An important part of being retired is learning to live within one’s means. This is also an important part of pre-retirement life, and if one masters the discipline before retirement then the post-retirement regimen is less onerous.
My wife and I stopped receiving paychecks, and the “salary” we pay ourselves every month from savings, plus my wife’s pension, seems to have carried us through the end of the calendar year, even during December when we make most of our charitable gifts. My wife and I plan to take two out-of-country vacations and are likely to be supporting a relative who needs financial assistance. It is possible that we are on the road to economic ruin and don’t know it, but I suspect not.
When I was working for a living, I cultivated three hobbies: skepticism, finding humor in the everyday, and obsessional thinking. These hobbies can be enjoyed during retired life too, and I have. Obsessional thinking is proving to be the hobby most difficult to maintain, because I have less material to preoccupy me. But for those skilled in obsessing, and I count myself among them, retired life affords reasonable opportunity.
A long time ago, I taught sailing, and enjoyed sailboat racing for a number of years. I also played the piano, and wrote music, including songs with lyrics. I still bang on the piano now and then, but not that often. I may spend more of my time playing the piano or sailing during my retirement, but have no concrete plans. Retirement, so far, has not rekindled old pastimes.
I have not picked up any new hobbies, although I do find myself writing more. I would never have written an essay of this length while I was working for a living. I also journal now, writing an average of three days a week about the best parts of my day. (A randomized controlled trial suggests this activity increases personal happiness, by the way). I will probably take a writing class in the future.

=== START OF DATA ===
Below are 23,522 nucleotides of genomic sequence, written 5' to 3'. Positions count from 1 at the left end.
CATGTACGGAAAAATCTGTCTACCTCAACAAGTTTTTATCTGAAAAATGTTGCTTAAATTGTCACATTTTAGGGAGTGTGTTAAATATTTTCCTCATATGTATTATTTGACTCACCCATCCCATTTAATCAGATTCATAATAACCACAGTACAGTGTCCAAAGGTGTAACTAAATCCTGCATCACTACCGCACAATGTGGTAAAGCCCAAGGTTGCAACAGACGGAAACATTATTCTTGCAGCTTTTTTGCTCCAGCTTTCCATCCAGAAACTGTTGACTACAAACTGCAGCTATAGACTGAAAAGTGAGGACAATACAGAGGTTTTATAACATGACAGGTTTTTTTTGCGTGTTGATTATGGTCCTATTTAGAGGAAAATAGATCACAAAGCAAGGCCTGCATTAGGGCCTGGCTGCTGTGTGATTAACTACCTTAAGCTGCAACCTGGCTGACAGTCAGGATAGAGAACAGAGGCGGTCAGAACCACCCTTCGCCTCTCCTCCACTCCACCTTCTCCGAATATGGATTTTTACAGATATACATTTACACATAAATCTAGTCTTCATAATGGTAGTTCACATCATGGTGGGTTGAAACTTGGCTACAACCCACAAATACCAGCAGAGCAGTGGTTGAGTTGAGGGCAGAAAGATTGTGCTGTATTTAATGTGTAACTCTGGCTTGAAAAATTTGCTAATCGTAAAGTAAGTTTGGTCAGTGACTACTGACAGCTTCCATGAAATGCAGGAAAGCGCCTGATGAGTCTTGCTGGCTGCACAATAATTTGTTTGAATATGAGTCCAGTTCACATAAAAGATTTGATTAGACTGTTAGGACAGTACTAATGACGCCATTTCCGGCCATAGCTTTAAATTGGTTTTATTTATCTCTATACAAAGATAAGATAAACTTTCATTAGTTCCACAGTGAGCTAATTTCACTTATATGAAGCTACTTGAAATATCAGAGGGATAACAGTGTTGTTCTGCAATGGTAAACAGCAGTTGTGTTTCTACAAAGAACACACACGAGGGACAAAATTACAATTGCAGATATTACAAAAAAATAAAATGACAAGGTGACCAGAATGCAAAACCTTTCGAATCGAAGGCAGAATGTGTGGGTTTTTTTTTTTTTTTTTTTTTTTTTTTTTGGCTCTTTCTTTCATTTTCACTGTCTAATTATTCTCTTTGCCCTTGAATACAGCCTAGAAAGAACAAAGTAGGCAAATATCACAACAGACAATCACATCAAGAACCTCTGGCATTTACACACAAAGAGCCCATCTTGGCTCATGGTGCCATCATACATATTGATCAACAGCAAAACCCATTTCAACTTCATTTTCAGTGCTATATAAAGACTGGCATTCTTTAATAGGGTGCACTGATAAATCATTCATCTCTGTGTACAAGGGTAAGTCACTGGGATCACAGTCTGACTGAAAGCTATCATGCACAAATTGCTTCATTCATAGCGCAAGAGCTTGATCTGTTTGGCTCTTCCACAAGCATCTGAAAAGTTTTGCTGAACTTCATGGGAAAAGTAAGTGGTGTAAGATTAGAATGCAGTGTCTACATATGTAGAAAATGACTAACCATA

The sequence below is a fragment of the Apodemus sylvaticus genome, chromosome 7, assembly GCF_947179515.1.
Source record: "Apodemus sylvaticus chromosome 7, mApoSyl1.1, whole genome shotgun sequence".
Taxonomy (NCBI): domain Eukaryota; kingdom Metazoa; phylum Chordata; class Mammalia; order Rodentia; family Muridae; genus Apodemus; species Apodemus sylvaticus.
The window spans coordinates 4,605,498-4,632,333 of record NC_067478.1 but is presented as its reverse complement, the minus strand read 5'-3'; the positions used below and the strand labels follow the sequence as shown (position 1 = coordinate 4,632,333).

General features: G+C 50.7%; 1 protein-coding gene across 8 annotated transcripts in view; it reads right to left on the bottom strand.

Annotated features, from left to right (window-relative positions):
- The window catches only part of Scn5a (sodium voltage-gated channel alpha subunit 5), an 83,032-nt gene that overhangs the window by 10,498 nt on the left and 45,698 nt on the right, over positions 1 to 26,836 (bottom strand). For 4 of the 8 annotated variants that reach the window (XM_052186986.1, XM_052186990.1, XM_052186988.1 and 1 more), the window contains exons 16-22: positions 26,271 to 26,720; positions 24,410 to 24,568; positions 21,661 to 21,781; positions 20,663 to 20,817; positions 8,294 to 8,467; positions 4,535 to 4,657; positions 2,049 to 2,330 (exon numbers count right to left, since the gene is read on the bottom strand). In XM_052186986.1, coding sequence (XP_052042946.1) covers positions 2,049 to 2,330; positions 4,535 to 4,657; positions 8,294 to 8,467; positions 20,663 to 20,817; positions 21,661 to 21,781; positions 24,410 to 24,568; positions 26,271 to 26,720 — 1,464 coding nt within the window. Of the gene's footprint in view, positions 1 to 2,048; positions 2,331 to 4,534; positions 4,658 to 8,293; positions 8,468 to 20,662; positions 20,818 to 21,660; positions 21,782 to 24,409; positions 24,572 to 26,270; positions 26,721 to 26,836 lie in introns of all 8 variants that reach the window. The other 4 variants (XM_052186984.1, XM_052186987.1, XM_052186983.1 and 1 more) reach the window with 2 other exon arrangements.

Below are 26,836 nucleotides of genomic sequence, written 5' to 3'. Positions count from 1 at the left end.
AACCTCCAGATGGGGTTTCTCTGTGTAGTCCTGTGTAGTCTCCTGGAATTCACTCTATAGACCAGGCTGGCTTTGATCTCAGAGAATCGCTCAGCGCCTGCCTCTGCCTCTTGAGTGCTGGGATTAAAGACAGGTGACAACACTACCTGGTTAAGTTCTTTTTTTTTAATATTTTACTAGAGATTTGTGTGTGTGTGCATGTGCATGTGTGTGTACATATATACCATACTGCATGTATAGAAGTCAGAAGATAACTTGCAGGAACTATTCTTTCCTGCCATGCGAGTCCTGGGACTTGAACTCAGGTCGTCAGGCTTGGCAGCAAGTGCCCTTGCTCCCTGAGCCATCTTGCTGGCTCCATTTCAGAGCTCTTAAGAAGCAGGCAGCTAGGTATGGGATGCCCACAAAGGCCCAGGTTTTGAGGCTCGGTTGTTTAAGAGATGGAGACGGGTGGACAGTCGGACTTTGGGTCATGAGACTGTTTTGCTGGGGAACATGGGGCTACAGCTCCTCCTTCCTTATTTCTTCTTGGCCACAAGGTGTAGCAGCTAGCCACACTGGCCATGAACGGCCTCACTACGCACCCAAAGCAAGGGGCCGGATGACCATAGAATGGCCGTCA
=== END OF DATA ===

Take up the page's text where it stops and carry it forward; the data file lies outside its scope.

I am spending more time reading. I now finish 1-2 books a week, about three times the number I read before I retired. I am also able to keep two or three books going at once. Several of my friends have always been able to read several books at the same time, but while I was working for a living I spent much of my time reading work-related material and my mind was too busy to handle more than one pleasure book at a time.
Retirement has allowed me to become more fit. I walk outdoors most days, even during the coldest days of winter. I exercise every day. When it snows, I have time to shovel the front steps and walkways, and to enjoy the workout nature has brought to my doorstep.
Between exercising more, and doing less stress-related eating, I have lost 17 pounds in the past year. According to my digital watch, I am now exercising an average of 74 minutes every day. Before I retired, I averaged 38 minutes on days when I exercised, which was about three times a week.
None of the above should imply that I am as fit as I was in my youth, or that I have somehow arrested the aging process. Neither is the case. Getting old involves many physical changes, some of which are now being understood at the molecular level. To keep matters simple, think of aging this way: everything that was once hard gets soft (such as your abdominal wall), and everything that was once soft gets hard (such as your abdominal aorta).
Reasonably rigorous studies show that the elderly, which is what I now consider myself, benefit from three types of exercise: strength training, cardiovascular exercise, and stretching. I am involved in all three, in a haphazard rotation that takes place at a fitness center located next to the hospital where I used to work. I alternate self-directed exercise with a personal trainer and group classes. I feel better about myself physically than I have in years, but I don’t feel any younger.
Perhaps the biggest change I have noticed in myself since retirement is that I feel more “present.” I am better able to live in the current moment and pay attention to the people around me than when I was working for a living. I can do this because I don’t spend as much time thinking ahead about all that needs to get done.
When I was working for a living, I often felt as if I was not giving the people with whom I worked the attention and care they deserved. Today, I spend more of my time (although certainly not all of my time) taking in the present and the people I am with. Some mornings, it seems as if a yoke of responsibility has been lifted off my shoulders, or at least lightened considerably. A colleague who retired a year before me said it took her a few months to relax after she stopped working. For the first two months of her retirement, she would awake in the morning and immediately start thinking ahead about what tasks were upcoming or overdue. I didn’t have to wait two months to notice this change myself. I felt it immediately.